Konrad Most, considered to be the “father” of modern dog training, recognized the importance of maintaining the dog’s equilibrium. In his 1910 training manual, he wrote, “Good training needs a kind heart as well as a cool and well-informed head . . . .” Anyone can dominate a dog by physical or mental pressure, but only through the building of confidence by positive reinforcement can reliability and enjoyment of performance be achieved. Buddy must perceive you as trustworthy, or he’ll begin to exhibit neurotic behaviors.
A stressful first impression
Making a good first impression is so important. A classic example of the impact of the first impression is the following incident: Pinny had entered her 1-year-old Landseer Newfoundland, Immy, in a Newfoundland Club of America Water Test. These events test the dog’s rescue abilities and, when found satisfactory, result in a Water Dog title, attesting the fact the dog is a water rescue dog.
The Newfoundland Club of America conducts Water Tests where the dogs can demonstrate their water rescue abilities. Two levels exist: Water Dog and Water Rescue Dog. The Club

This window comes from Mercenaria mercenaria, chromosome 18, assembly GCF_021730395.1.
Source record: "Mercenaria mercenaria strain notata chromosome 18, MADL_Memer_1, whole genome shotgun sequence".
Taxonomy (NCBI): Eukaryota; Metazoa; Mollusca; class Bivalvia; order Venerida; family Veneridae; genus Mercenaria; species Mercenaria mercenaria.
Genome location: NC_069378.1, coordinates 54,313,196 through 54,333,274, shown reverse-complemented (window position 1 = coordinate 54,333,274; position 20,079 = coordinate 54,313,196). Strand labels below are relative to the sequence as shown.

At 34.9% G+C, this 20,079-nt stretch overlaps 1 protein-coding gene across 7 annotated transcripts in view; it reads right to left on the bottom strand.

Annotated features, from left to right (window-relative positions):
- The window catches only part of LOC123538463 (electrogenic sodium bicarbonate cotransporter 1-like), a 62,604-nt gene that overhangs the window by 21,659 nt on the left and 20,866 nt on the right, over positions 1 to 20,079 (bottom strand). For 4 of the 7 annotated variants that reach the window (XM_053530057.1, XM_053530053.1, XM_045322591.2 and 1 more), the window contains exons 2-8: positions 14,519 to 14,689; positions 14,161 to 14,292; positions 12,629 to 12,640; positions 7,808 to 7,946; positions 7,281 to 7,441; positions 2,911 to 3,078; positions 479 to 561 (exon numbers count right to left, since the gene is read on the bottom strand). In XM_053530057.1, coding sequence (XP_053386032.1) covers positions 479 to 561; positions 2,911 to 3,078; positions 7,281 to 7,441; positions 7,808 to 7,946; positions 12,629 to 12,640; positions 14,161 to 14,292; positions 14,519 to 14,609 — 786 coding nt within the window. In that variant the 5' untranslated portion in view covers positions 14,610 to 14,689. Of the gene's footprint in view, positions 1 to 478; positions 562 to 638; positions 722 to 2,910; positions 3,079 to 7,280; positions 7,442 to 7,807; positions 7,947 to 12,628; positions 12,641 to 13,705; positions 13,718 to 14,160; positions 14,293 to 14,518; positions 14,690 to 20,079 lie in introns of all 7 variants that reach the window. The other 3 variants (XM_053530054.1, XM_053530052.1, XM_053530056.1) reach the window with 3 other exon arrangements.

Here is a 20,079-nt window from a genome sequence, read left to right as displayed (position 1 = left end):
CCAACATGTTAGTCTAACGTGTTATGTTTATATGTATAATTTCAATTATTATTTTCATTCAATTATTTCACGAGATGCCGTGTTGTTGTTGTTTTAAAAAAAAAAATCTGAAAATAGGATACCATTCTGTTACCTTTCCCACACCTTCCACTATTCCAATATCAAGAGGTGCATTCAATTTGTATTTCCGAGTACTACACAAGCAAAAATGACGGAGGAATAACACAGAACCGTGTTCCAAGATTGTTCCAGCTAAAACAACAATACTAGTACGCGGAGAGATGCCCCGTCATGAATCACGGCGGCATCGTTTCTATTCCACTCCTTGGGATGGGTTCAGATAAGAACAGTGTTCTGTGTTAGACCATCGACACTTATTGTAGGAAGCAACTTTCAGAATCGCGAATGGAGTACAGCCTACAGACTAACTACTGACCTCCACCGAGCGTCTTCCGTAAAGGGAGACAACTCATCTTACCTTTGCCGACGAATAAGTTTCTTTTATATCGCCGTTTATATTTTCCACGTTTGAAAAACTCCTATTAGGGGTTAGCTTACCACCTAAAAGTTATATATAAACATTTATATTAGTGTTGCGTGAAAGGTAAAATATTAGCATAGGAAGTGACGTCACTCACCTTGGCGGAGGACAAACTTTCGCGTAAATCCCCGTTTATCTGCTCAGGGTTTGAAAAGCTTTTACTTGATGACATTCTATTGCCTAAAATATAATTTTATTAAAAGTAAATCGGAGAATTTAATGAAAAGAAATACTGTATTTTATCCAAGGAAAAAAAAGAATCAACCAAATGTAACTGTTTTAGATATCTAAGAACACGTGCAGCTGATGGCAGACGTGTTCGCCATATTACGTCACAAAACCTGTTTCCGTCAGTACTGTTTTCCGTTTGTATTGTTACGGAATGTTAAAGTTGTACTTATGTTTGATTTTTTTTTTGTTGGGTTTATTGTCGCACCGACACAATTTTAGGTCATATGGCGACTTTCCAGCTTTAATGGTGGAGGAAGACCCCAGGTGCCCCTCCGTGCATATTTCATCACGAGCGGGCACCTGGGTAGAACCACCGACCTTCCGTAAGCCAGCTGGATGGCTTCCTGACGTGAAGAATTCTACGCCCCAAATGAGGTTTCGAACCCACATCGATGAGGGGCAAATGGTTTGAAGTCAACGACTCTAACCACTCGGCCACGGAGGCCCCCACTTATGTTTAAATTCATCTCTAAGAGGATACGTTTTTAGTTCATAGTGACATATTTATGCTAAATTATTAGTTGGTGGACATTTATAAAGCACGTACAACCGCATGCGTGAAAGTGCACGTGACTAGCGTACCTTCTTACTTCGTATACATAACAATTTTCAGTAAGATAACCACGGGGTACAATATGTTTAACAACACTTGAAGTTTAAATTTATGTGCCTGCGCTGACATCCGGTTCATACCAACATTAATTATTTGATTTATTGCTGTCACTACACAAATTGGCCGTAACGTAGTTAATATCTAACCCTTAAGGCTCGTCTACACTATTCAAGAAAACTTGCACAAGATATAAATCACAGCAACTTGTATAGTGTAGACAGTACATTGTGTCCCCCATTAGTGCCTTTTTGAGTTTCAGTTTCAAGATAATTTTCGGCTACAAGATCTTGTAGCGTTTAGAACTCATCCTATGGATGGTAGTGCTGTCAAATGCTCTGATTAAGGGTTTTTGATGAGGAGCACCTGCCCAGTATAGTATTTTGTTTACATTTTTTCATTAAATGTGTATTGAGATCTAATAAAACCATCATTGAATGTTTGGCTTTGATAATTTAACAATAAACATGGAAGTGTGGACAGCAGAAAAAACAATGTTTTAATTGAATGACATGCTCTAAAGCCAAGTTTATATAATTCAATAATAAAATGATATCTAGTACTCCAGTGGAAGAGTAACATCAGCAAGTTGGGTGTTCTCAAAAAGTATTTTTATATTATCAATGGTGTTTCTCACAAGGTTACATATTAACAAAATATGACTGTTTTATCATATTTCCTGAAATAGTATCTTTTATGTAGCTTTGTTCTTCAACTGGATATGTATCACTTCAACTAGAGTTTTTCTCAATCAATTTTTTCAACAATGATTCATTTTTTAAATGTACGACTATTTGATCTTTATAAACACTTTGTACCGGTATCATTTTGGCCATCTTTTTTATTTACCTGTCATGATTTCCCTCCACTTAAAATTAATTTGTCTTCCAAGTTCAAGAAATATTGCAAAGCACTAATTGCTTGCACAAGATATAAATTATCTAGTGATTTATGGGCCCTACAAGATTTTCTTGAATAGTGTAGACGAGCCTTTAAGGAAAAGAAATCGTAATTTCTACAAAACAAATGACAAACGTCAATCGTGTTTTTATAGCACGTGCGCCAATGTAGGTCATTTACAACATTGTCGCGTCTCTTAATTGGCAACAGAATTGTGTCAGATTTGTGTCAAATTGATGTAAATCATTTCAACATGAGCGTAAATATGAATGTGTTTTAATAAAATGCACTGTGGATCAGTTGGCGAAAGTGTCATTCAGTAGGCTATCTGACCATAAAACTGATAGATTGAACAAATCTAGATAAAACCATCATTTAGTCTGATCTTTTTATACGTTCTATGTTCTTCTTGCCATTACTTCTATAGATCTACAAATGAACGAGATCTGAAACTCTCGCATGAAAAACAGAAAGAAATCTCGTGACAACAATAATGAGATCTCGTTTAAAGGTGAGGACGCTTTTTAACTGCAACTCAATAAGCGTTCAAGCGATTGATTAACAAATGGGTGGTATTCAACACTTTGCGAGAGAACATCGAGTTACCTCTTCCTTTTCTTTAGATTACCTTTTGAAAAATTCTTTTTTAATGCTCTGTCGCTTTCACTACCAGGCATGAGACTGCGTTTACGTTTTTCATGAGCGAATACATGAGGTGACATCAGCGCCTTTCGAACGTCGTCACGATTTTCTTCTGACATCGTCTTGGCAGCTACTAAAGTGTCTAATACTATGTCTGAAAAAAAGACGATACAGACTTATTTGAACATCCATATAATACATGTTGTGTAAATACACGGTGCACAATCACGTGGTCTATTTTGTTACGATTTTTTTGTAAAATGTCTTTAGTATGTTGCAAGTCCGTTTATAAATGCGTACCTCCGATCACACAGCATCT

also conducts Draft Dog tests.
The first part of this test is on land, where the dogs are expected to demonstrate a passing familiarity with basic obedience commands, such as “Heel,” “Come,” and “Stay.” Immy was very well trained to do these tasks.
When Pinny and Immy approached the area in which they were to be tested, which had been roped off into a large square with yellow tape, she noticed that Immy was becoming extremely agitated. He outright refused to get close to, much less into, the roped-off enclosure. His eyes rolled back in his head, he wanted to bolt, and he became almost uncontrollable.
Pinny walked away from the area, calmed him down, and tried again. No way was Immy going close to the yellow tape that was flapping in the wind. Pinny didn’t push the issue, but Immy went on and did the water part of the trial with great success.
Driving home, Pinny tried to think why Immy was so frightened of the yellow tape. And then she remembered. When Immy first came to her, he was already 6 months old. He was a tall and gangly puppy with lots of energy and a propensity for jumping straight up in the air. It wasn’t long before he took this great talent and experimented with jumping the fence in the back garden. He took himself for a nice walk around the neighborhood and found visiting other dogs lots of fun.